How Should People be Baptized?
One of the most noticeable differences in churches is in the way they observe the sacrament of baptism. Some churches immerse the recipient under water while others only sprinkle or pour water on the head. At UPC, we recognize that Christians have different understandings of what the Bible teaches about this issue. Because of this, we accept as a true baptism any baptism done under the authority of any Christian church where water is used in the name of the Father, the Son, and the Holy Spirit. We do not believe that this is an issue that should prevent Christians from enjoying one another's fellowship. It is not an essential issue.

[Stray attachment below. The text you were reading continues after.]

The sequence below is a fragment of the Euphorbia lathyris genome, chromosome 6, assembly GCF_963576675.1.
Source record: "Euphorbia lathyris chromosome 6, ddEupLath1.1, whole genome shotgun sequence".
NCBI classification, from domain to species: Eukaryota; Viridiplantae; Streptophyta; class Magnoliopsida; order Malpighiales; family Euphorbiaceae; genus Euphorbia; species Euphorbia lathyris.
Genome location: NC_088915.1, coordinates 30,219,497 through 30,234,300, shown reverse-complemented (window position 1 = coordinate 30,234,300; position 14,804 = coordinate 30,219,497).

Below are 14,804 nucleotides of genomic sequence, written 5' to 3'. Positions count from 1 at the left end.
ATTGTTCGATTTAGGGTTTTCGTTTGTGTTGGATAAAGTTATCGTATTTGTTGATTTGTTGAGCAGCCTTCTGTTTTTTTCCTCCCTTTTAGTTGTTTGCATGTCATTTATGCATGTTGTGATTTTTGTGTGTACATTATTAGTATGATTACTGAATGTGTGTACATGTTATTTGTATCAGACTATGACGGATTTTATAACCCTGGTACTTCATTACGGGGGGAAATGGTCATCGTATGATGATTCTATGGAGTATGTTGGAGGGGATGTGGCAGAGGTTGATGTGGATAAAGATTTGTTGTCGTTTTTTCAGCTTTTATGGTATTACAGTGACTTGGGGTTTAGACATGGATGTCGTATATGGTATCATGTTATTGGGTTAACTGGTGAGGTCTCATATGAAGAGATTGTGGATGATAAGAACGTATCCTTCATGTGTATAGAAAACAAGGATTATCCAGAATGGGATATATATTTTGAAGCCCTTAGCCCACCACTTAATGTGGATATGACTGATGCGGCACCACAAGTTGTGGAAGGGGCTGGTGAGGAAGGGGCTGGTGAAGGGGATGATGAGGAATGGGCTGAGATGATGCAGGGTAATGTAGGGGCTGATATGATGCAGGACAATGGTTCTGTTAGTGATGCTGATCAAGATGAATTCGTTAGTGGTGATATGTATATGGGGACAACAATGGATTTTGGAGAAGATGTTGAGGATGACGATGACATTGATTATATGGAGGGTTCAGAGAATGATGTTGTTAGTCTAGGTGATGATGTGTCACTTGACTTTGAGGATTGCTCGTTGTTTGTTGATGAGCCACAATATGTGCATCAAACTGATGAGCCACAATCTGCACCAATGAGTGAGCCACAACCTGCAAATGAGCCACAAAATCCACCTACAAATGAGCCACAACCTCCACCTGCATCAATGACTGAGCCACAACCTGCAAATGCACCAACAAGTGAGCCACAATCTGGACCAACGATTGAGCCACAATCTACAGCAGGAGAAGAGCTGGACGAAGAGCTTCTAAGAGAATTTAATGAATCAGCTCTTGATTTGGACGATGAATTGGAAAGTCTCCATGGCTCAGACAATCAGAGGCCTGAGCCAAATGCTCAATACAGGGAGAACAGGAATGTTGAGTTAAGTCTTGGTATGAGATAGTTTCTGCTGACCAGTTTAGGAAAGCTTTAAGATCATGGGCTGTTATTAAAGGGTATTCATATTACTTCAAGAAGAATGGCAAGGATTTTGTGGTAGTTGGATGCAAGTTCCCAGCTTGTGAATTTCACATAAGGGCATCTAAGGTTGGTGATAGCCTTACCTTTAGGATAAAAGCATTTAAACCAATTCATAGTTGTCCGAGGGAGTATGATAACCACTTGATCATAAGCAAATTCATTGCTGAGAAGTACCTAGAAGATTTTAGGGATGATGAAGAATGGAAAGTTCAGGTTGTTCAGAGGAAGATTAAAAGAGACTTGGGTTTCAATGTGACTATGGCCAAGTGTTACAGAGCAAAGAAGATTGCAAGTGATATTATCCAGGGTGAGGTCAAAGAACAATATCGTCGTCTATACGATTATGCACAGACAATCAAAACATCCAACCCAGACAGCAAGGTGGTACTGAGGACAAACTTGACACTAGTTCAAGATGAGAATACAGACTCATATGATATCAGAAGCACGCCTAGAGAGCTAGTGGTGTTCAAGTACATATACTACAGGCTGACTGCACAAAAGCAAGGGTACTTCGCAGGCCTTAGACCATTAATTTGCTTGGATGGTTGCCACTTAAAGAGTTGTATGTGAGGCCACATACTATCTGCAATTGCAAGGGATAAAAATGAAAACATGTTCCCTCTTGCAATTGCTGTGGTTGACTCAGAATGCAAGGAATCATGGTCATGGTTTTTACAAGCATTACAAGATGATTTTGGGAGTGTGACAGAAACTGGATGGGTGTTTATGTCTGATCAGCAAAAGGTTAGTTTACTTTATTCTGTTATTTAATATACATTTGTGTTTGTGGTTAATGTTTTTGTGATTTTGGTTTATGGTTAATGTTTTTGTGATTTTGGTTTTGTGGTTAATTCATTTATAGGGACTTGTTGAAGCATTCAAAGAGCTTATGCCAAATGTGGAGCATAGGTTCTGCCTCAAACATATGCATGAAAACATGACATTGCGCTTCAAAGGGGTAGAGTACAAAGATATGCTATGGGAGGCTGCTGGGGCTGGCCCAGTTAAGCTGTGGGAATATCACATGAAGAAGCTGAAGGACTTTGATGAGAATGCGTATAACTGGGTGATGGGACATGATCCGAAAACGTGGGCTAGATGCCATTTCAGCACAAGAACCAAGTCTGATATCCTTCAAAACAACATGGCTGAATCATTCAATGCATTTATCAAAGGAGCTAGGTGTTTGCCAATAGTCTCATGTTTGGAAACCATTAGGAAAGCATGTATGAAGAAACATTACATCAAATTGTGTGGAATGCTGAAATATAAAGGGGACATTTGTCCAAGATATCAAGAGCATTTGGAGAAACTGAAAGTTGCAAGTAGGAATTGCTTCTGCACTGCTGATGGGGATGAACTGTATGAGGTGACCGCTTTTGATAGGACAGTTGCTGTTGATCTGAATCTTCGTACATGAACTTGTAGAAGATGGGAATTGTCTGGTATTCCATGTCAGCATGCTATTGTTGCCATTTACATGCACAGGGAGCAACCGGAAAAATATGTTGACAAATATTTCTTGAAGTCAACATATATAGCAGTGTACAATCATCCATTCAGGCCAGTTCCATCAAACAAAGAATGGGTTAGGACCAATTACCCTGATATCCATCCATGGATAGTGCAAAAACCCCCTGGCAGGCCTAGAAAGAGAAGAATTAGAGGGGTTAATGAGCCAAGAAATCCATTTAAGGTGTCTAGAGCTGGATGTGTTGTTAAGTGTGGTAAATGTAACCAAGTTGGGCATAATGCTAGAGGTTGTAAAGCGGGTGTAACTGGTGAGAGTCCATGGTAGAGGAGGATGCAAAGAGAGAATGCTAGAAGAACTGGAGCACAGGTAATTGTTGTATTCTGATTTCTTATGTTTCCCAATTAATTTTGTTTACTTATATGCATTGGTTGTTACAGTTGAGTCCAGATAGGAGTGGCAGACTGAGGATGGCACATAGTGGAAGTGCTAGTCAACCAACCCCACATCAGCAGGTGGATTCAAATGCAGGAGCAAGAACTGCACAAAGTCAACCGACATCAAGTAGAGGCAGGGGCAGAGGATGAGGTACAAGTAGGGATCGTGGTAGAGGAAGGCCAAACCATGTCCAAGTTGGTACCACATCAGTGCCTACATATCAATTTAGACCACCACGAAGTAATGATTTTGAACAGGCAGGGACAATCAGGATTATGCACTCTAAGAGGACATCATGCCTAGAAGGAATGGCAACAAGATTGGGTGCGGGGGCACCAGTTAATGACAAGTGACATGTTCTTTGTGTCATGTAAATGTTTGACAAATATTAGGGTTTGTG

Our own doctrinal statement, The Westminster Confession of Faith, claims: "Dipping of the person into the water is not necessary. Baptism is correctly administered by pouring or sprinkling water on the person" (WCF, 28:3). While the Bible is not explicit in regard to the mode, leading to many arguments and divisions in the church, there are reasons for preferring sprinkling and pouring over immersion.
The Meaning of the Word "Baptism"
Many Baptists point to the root meaning the Greek word for baptism (baptizw - baptizo to dip) as proof positive that baptism must only be done by immersion. However, a word's meaning must not be determined by only its root meaning, but by its historical development and its usage at the time of the writing in question. All of that is to say that in order to understand what baptizo means, one must look at how it has been used historically up to its occurrence in the New Testament as well as how it was used in the New Testament itself.